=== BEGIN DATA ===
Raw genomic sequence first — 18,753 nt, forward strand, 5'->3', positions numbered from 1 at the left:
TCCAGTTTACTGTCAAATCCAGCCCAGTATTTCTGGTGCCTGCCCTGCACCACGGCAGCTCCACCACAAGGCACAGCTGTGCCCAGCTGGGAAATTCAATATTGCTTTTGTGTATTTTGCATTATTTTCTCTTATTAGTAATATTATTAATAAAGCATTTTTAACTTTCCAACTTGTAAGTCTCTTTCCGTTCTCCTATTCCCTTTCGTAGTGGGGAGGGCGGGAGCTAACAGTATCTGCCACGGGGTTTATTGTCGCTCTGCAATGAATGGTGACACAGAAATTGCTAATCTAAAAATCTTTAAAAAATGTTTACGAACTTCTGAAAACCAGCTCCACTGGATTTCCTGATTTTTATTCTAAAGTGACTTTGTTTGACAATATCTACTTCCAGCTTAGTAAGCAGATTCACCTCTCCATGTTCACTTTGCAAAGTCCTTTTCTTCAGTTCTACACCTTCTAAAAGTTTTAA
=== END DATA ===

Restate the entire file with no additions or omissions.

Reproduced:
Raw genomic sequence first — 18,753 nt, forward strand, 5'->3', positions numbered from 1 at the left:
TCCAGTTTACTGTCAAATCCAGCCCAGTATTTCTGGTGCCTGCCCTGCACCACGGCAGCTCCACCACAAGGCACAGCTGTGCCCAGCTGGGAAATTCAATATTGCTTTTGTGTATTTTGCATTATTTTCTCTTATTAGTAATATTATTAATAAAGCATTTTTAACTTTCCAACTTGTAAGTCTCTTTCCGTTCTCCTATTCCCTTTCGTAGTGGGGAGGGCGGGAGCTAACAGTATCTGCCACGGGGTTTATTGTCGCTCTGCAATGAATGGTGACACAGAAATTGCTAATCTAAAAATCTTTAAAAAATGTTTACGAACTTCTGAAAACCAGCTCCACTGGATTTCCTGATTTTTATTCTAAAGTGACTTTGTTTGACAATATCTACTTCCAGCTTAGTAAGCAGATTCACCTCTCCATGTTCACTTTGCAAAGTCCTTTTCTTCAGTTCTACACCTTCTAAAAGTTTTAA